A downpour. Waterlogged streets. Traffic snarls. Nothing could come in the way of puja organisers who made their way to Spring Club on Thursday evening to be inducted into a movement that has played a big hand in changing the way Durga Puja is celebrated in Calcutta.
With the rite of initiation attended by about 70 first-time puja representatives, CESC The Telegraph True Spirit Puja — partnered by Calcutta Municipal Corporation and West Bengal Fire Services, and with Vedic Realty and GD Hospital & Diabetes Institute as associate sponsors — stepped into its 10th year of being a guiding force behind the city’s biggest community festival donning a more visitor-friendly and socially-consciousness face.
A presentation took the audience through a check list that encapsulates the True Spirit Puja (TSP) way that will be followed by 280 pujas this year. Safety measures, civic consciousness and social commitment are its three basic parameters. While control of crowd and traffic, first-aid preparedness and efficiency of crisis management form the core of the first parameter, the second requires eco-friendly measures, waste management and adherence to sound control norms. The third involves facilities that make pandal-hopping a more comfortable experience.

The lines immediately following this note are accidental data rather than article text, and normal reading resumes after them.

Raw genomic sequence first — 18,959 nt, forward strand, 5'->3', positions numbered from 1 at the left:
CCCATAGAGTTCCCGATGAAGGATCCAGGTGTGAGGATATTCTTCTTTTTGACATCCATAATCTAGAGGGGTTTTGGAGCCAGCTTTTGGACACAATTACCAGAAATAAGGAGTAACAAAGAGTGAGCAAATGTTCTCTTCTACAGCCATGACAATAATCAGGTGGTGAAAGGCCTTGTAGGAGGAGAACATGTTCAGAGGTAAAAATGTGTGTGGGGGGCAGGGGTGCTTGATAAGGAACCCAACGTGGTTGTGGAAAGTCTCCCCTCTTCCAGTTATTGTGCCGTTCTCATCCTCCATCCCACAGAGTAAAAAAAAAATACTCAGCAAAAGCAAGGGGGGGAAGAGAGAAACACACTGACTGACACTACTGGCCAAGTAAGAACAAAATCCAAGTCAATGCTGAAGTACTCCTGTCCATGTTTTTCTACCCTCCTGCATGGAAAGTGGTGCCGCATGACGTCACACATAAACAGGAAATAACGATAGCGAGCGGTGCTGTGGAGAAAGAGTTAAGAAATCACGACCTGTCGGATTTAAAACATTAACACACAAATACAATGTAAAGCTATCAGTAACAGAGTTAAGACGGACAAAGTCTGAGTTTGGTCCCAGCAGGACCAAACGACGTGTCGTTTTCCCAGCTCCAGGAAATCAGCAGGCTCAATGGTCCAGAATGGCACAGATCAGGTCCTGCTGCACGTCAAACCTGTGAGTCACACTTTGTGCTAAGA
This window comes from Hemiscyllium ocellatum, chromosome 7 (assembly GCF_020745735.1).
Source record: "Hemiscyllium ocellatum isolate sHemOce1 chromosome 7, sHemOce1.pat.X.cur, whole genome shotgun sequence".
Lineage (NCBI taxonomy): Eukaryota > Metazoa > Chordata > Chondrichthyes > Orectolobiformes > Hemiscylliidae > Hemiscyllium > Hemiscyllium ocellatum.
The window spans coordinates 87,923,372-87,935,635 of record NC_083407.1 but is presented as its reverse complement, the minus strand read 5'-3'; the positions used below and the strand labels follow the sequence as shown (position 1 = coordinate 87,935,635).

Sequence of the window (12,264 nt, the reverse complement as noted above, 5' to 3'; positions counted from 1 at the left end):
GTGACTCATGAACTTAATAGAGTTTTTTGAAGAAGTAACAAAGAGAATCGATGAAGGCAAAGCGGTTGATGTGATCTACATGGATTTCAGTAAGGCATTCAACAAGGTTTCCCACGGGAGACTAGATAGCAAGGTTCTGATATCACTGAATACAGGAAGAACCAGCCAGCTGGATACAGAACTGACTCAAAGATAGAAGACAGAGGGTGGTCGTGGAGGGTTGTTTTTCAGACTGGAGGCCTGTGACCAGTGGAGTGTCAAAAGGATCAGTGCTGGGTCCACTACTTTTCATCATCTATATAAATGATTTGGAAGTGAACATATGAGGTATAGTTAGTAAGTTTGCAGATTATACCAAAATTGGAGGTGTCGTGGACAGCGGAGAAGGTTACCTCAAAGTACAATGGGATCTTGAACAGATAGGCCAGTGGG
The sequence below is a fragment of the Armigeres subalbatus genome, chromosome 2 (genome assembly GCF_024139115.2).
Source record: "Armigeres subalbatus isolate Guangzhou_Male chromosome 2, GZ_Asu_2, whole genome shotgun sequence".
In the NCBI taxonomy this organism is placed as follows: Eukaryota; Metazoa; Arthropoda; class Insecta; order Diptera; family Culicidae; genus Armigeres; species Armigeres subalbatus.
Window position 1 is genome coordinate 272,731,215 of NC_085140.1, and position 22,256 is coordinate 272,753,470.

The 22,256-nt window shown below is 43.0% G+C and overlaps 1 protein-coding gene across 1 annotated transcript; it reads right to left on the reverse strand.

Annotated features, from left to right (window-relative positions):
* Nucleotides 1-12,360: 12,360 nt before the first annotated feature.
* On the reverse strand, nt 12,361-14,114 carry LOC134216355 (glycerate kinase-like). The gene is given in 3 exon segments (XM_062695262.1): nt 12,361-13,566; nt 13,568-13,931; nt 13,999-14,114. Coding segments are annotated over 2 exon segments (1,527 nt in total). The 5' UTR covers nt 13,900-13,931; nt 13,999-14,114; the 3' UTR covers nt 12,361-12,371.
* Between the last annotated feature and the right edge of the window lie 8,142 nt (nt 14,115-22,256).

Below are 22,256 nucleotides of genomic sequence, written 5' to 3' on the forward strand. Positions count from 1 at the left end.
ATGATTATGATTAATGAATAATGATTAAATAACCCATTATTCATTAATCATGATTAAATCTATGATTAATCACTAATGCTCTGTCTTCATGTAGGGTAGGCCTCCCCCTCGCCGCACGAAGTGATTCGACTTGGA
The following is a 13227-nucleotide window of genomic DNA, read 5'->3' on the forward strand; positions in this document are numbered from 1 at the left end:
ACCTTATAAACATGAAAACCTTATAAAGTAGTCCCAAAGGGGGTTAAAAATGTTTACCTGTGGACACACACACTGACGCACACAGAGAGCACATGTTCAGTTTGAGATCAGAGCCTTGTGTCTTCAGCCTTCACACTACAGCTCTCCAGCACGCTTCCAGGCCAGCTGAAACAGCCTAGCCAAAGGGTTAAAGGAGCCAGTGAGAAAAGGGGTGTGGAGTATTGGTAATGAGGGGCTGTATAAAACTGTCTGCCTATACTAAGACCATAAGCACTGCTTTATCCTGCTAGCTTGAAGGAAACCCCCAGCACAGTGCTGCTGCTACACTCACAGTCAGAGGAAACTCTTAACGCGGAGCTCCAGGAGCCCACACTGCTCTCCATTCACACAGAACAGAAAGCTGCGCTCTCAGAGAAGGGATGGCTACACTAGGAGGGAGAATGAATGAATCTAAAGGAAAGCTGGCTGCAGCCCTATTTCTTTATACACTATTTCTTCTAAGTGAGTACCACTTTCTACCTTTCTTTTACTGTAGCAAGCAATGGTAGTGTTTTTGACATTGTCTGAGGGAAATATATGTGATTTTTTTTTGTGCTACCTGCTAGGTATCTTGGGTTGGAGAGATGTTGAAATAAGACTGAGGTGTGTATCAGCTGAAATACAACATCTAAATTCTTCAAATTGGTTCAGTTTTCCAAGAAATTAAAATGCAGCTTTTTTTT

“All you got to do is ensure that your enjoyment does not become the cause of someone else’s suffering. Share that joy with others in every way you can,” said Subrata Auddy, senior manager, customer relations, CESC. The power utility, which will appoint a relationship manager for each puja, lauded organisers for making 2011 a fire-free Puja and hoped for a repeat.
Supriya Chandra, officer on special duty, CMC, highlighted the need to protect nature. “We get requests to trim trees from puja organisers. But remember preservation of greenery will fetch bonus marks in the TSP judge’s book.”
Satyajit Banerjee, deputy commissioner, sixth battalion, Calcutta police, not only prescribed measures but took one step further by distributing a compilation of safety norms and court judgments regarding idol and pandal sizes that organisers need to follow, as well as a list of helplines to ensure a safe Puja.
Ashish Dutta of Shyambazar Uttar Prantik Club stayed back to seek clarifications. “We are a small puja. It is beyond our means to compete for the best idol or the best pandal awards. But clean roads, safety measures and the right spirit are things we can provide. That is why we are here,” he said.
A booty of Rs 5 lakh awaits organisers presenting Calcuttans with the safest, cleanest and most caring pujas.